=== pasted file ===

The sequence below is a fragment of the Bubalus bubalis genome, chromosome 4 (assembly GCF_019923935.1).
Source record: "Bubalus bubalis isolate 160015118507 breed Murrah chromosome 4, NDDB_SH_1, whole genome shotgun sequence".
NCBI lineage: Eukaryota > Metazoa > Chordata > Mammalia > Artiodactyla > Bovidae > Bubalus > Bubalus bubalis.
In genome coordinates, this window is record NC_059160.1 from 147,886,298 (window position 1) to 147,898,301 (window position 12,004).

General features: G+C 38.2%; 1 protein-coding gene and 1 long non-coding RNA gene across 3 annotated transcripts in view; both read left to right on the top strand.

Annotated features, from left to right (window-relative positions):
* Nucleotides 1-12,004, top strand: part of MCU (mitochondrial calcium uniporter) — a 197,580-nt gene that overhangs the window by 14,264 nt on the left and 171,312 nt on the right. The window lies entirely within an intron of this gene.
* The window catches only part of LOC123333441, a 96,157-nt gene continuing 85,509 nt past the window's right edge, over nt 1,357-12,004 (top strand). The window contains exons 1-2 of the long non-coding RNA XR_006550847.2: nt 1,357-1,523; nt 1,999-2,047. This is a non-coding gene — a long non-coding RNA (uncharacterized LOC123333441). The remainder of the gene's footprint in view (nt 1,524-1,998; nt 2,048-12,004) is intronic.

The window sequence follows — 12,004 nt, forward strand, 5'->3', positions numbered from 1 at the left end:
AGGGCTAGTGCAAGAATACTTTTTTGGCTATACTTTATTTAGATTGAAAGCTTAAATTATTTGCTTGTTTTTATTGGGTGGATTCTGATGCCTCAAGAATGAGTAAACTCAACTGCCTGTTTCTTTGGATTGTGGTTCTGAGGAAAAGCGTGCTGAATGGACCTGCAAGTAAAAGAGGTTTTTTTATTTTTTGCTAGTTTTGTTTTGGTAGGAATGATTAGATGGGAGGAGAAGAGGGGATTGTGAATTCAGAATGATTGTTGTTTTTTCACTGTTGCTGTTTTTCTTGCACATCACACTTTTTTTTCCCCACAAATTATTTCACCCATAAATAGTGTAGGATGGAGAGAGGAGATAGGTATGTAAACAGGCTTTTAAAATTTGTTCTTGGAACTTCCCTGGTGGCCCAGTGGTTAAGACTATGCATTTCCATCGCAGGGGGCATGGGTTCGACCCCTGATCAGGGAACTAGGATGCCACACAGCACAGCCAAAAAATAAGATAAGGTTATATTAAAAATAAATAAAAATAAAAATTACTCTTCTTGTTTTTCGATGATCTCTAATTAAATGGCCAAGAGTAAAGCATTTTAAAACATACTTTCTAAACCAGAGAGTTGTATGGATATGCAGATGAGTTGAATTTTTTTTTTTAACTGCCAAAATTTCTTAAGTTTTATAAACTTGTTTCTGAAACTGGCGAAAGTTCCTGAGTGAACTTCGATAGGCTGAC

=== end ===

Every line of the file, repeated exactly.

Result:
The sequence below is a fragment of the Bubalus bubalis genome, chromosome 4 (assembly GCF_019923935.1).
Source record: "Bubalus bubalis isolate 160015118507 breed Murrah chromosome 4, NDDB_SH_1, whole genome shotgun sequence".
NCBI lineage: Eukaryota > Metazoa > Chordata > Mammalia > Artiodactyla > Bovidae > Bubalus > Bubalus bubalis.
In genome coordinates, this window is record NC_059160.1 from 147,886,298 (window position 1) to 147,898,301 (window position 12,004).

General features: G+C 38.2%; 1 protein-coding gene and 1 long non-coding RNA gene across 3 annotated transcripts in view; both read left to right on the top strand.

Annotated features, from left to right (window-relative positions):
* Nucleotides 1-12,004, top strand: part of MCU (mitochondrial calcium uniporter) — a 197,580-nt gene that overhangs the window by 14,264 nt on the left and 171,312 nt on the right. The window lies entirely within an intron of this gene.
* The window catches only part of LOC123333441, a 96,157-nt gene continuing 85,509 nt past the window's right edge, over nt 1,357-12,004 (top strand). The window contains exons 1-2 of the long non-coding RNA XR_006550847.2: nt 1,357-1,523; nt 1,999-2,047. This is a non-coding gene — a long non-coding RNA (uncharacterized LOC123333441). The remainder of the gene's footprint in view (nt 1,524-1,998; nt 2,048-12,004) is intronic.

The window sequence follows — 12,004 nt, forward strand, 5'->3', positions numbered from 1 at the left end:
AGGGCTAGTGCAAGAATACTTTTTTGGCTATACTTTATTTAGATTGAAAGCTTAAATTATTTGCTTGTTTTTATTGGGTGGATTCTGATGCCTCAAGAATGAGTAAACTCAACTGCCTGTTTCTTTGGATTGTGGTTCTGAGGAAAAGCGTGCTGAATGGACCTGCAAGTAAAAGAGGTTTTTTTATTTTTTGCTAGTTTTGTTTTGGTAGGAATGATTAGATGGGAGGAGAAGAGGGGATTGTGAATTCAGAATGATTGTTGTTTTTTCACTGTTGCTGTTTTTCTTGCACATCACACTTTTTTTTCCCCACAAATTATTTCACCCATAAATAGTGTAGGATGGAGAGAGGAGATAGGTATGTAAACAGGCTTTTAAAATTTGTTCTTGGAACTTCCCTGGTGGCCCAGTGGTTAAGACTATGCATTTCCATCGCAGGGGGCATGGGTTCGACCCCTGATCAGGGAACTAGGATGCCACACAGCACAGCCAAAAAATAAGATAAGGTTATATTAAAAATAAATAAAAATAAAAATTACTCTTCTTGTTTTTCGATGATCTCTAATTAAATGGCCAAGAGTAAAGCATTTTAAAACATACTTTCTAAACCAGAGAGTTGTATGGATATGCAGATGAGTTGAATTTTTTTTTTTAACTGCCAAAATTTCTTAAGTTTTATAAACTTGTTTCTGAAACTGGCGAAAGTTCCTGAGTGAACTTCGATAGGCTGAC